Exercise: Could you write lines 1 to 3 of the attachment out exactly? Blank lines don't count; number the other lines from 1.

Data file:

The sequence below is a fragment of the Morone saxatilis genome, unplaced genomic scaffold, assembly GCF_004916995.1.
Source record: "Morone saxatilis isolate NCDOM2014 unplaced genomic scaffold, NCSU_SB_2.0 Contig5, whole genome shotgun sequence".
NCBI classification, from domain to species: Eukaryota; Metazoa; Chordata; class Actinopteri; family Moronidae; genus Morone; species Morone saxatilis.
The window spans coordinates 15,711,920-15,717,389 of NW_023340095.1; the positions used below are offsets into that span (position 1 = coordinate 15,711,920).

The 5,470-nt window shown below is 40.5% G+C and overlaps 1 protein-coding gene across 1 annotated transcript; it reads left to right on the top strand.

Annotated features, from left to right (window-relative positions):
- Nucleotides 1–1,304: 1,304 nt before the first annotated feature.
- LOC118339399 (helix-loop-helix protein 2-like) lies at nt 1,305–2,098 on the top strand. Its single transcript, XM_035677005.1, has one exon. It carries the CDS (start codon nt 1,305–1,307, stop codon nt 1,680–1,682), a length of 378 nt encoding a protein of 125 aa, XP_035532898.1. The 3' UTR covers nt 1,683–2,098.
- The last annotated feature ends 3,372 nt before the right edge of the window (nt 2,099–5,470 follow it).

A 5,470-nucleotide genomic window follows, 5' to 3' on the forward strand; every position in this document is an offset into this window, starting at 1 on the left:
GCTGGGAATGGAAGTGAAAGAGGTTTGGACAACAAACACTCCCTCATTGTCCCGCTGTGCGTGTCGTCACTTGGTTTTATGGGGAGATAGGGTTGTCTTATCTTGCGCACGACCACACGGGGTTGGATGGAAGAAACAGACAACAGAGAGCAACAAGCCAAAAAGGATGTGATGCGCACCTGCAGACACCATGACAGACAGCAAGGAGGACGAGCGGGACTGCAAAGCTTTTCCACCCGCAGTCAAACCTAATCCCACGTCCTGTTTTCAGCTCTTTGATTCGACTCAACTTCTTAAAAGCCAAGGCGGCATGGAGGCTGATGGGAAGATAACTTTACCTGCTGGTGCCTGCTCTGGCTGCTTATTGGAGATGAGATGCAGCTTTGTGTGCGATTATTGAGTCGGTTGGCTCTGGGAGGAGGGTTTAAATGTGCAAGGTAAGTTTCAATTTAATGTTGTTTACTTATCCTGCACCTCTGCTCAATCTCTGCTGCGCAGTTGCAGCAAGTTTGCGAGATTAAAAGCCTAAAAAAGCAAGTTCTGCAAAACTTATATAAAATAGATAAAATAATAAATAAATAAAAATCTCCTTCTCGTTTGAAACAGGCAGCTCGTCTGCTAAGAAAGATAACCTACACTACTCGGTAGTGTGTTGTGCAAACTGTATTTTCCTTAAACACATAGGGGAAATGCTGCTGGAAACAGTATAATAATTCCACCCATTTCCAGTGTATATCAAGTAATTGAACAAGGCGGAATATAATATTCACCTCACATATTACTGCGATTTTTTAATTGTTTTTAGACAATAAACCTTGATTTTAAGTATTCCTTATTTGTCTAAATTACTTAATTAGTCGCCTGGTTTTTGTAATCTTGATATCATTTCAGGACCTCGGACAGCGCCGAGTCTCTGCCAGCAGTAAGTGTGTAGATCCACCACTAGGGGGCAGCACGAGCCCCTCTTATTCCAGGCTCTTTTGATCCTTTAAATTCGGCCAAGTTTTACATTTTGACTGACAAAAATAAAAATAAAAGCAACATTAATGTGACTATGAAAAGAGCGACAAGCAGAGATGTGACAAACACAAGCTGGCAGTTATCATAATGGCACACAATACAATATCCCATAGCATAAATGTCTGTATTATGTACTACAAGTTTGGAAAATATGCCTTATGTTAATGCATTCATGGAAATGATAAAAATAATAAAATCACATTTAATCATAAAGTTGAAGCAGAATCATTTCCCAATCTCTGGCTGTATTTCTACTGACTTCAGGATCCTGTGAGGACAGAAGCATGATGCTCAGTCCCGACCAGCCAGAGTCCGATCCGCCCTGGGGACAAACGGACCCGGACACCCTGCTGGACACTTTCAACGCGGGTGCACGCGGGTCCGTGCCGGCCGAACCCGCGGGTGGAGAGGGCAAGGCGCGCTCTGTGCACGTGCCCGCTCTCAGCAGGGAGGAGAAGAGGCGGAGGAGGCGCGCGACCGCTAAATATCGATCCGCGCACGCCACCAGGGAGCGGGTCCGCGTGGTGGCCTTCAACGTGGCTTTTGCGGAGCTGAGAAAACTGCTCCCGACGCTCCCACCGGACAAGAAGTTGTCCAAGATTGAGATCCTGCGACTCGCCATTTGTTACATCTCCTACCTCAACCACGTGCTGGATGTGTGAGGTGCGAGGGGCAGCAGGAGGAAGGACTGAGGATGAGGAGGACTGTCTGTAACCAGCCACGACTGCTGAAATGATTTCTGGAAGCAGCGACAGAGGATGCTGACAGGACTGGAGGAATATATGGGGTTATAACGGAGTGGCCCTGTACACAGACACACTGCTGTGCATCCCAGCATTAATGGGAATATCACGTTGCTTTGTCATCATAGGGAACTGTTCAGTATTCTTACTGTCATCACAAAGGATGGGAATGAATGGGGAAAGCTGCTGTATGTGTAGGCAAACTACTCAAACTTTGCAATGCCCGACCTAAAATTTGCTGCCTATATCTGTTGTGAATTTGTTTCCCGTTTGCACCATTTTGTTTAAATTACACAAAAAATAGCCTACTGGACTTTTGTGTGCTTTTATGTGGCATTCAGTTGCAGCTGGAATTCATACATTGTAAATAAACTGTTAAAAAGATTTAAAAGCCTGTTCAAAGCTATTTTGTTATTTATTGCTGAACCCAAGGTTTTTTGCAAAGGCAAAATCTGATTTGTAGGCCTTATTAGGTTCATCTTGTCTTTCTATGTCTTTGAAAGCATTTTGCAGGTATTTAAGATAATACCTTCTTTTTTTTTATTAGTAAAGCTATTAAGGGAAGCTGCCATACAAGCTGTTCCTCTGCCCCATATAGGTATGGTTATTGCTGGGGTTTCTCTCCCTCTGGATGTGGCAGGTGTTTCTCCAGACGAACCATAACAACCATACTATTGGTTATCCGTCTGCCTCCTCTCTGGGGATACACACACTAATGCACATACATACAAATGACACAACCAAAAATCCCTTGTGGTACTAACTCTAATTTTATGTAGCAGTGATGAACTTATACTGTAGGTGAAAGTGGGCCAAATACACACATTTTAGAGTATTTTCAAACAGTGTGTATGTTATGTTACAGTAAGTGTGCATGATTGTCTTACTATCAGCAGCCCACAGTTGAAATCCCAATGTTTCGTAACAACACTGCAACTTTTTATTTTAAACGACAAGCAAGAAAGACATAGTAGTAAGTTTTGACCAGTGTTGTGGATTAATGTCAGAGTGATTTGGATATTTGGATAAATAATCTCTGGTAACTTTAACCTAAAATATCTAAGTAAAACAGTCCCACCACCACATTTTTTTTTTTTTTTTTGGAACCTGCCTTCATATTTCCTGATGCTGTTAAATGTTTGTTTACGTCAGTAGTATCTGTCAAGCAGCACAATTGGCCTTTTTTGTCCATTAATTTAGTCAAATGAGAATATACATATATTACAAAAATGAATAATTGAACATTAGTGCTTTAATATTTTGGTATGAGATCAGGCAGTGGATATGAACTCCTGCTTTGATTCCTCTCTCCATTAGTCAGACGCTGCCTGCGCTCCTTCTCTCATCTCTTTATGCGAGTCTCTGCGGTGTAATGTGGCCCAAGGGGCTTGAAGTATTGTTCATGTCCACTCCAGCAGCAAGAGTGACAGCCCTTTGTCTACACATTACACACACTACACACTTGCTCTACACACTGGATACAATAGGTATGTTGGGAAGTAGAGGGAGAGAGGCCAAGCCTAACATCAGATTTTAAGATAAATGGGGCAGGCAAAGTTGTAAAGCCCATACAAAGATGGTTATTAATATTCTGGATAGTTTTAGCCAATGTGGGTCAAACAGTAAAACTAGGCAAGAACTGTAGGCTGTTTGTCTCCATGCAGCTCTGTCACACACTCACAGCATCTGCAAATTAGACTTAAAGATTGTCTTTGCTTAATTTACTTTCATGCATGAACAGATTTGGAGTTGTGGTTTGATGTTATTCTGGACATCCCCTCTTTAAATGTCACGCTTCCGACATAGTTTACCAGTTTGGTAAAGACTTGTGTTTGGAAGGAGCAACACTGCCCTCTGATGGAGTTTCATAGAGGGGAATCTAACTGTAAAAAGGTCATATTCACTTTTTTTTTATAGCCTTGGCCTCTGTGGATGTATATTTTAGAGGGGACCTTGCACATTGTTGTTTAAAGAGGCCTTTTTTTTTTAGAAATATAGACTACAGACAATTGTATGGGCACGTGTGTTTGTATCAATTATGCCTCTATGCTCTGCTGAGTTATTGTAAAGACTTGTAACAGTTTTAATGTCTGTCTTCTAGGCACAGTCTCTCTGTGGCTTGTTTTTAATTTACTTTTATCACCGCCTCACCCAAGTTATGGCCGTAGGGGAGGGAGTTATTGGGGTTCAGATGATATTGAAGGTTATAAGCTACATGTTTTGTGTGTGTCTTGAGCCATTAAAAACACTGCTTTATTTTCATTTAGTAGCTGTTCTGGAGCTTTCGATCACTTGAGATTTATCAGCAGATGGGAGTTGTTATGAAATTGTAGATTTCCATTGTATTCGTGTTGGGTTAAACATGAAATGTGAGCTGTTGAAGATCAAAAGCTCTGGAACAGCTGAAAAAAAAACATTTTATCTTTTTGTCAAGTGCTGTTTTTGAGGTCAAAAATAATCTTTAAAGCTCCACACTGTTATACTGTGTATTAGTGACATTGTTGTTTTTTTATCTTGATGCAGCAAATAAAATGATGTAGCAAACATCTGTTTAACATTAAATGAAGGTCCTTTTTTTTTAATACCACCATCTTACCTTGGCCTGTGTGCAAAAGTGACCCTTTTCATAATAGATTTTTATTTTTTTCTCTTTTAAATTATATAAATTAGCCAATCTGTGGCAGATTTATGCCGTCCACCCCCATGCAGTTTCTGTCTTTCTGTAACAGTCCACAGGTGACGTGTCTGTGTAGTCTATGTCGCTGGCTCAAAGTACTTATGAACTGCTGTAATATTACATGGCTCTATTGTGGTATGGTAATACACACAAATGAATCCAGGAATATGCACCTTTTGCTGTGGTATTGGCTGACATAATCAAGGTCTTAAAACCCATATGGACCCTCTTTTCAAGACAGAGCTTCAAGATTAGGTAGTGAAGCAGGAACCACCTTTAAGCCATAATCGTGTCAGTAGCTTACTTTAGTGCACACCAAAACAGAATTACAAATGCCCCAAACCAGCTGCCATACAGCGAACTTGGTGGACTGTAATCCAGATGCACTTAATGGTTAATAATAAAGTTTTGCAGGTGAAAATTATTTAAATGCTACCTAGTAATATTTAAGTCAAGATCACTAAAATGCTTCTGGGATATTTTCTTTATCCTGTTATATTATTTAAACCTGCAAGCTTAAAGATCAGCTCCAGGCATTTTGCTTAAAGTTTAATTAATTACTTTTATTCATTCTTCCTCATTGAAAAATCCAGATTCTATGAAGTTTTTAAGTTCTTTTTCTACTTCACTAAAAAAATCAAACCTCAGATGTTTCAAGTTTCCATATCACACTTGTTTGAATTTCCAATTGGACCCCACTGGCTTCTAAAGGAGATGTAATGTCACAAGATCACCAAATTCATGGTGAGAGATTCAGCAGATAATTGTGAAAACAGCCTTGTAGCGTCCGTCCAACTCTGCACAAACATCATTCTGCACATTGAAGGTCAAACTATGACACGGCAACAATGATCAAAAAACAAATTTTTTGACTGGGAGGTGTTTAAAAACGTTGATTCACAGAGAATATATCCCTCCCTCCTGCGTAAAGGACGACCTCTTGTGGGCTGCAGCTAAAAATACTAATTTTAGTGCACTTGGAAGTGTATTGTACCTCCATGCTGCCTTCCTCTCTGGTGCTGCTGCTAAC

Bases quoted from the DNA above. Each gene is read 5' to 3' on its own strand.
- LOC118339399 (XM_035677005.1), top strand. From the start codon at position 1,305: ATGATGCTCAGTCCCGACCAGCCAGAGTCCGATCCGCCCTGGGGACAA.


The sequence below is a fragment of the Morone saxatilis genome, unplaced genomic scaffold, assembly GCF_004916995.1.
Source record: "Morone saxatilis isolate NCDOM2014 unplaced genomic scaffold, NCSU_SB_2.0 Contig5, whole genome shotgun sequence".
NCBI classification, from domain to species: Eukaryota; Metazoa; Chordata; class Actinopteri; family Moronidae; genus Morone; species Morone saxatilis.